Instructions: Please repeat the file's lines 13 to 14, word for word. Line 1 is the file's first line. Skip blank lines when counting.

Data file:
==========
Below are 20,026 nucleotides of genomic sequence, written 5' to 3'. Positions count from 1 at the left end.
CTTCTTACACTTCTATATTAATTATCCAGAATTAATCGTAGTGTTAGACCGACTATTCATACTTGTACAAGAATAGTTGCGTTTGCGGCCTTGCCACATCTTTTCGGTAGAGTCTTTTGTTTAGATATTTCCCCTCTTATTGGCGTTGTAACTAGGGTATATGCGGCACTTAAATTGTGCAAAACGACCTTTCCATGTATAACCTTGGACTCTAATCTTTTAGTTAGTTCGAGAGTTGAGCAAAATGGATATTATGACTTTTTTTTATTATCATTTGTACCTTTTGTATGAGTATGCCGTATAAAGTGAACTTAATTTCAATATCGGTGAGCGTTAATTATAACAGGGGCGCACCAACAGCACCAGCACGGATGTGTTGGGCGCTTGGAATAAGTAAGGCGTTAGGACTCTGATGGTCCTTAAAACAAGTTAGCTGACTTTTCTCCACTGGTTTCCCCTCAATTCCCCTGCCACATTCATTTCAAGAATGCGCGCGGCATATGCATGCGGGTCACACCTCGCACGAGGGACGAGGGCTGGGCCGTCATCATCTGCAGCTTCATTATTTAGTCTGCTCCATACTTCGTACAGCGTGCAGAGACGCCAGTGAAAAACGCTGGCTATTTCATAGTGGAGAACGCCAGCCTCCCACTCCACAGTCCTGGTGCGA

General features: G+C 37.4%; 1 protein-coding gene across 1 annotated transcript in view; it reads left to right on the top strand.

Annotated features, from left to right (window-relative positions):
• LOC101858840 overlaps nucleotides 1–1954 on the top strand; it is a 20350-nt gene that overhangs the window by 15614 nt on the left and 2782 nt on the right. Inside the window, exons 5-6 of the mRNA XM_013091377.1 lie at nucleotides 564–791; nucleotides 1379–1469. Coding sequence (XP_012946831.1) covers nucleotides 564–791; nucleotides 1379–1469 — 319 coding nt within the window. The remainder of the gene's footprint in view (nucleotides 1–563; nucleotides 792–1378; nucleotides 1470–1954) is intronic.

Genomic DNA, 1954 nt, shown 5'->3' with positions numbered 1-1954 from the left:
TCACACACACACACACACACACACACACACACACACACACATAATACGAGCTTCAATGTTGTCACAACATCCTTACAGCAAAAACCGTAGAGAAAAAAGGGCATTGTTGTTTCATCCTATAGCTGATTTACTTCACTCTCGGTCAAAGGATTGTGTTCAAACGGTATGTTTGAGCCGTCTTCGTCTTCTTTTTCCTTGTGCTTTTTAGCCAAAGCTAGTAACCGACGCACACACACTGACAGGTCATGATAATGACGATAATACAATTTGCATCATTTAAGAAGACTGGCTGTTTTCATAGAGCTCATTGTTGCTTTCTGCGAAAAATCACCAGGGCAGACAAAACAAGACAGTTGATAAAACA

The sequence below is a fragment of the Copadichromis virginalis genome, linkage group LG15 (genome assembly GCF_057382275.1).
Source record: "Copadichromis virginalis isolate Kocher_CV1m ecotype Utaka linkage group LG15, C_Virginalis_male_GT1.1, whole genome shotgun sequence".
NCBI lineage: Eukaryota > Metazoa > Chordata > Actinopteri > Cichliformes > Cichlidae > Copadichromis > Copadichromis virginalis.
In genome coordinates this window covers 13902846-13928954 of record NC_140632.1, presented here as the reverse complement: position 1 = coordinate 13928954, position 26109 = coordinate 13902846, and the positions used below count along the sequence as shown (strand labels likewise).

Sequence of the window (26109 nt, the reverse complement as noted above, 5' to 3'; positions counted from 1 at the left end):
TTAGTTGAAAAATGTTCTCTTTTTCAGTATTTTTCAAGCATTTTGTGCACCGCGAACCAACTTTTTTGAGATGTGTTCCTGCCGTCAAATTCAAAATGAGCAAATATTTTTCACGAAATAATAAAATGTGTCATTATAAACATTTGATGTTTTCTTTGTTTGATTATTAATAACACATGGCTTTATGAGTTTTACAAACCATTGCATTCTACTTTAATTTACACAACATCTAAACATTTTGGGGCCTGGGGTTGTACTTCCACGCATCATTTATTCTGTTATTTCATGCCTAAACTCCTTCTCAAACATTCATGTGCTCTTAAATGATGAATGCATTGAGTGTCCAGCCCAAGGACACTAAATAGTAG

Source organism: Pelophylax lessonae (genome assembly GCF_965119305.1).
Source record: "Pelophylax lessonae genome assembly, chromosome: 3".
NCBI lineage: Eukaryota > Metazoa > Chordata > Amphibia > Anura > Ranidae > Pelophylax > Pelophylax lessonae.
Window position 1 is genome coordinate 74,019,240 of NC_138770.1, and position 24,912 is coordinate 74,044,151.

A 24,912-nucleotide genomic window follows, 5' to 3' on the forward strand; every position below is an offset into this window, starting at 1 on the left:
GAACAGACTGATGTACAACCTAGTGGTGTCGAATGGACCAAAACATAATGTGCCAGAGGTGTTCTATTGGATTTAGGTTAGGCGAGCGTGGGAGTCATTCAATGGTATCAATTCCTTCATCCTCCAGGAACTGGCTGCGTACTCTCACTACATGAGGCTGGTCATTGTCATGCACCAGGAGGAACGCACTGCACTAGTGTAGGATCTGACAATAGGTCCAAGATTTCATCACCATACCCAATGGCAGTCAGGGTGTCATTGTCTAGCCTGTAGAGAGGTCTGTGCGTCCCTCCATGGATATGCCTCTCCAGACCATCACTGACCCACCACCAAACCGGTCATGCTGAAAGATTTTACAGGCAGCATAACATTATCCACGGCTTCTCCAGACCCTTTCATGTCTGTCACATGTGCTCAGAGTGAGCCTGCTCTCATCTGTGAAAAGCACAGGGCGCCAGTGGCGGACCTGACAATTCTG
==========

TTAGTTGAAAAATGTTCTCTTTTTCAGTATTTTTCAAGCATTTTGTGCACCGCGAACCAACTTTTTTGAGATGTGTTCCTGCCGTCAAATTCAAAATGAGCAAATATTTTTCACGAAATAATAAAATGTGTCATTATAAACATTTGATGTTTTCTTTGTTTGATTATTAATAACACATGGCTTTATGAGTTTTACAAACCATTGCATTCTACTTTAATTTACACAACATCTAAACATTTTGGGGCCTGGGGTTGTACTTCCACGCATCATTTATTCTGTTATTTCATGCCTAAACTCCTTCTCAAACATTCATGTGCTCTTAAATGATGAATGCATTGAGTGTCCAGCCCAAGGACACTAAATAGTAG

Source organism: Pelophylax lessonae (genome assembly GCF_965119305.1).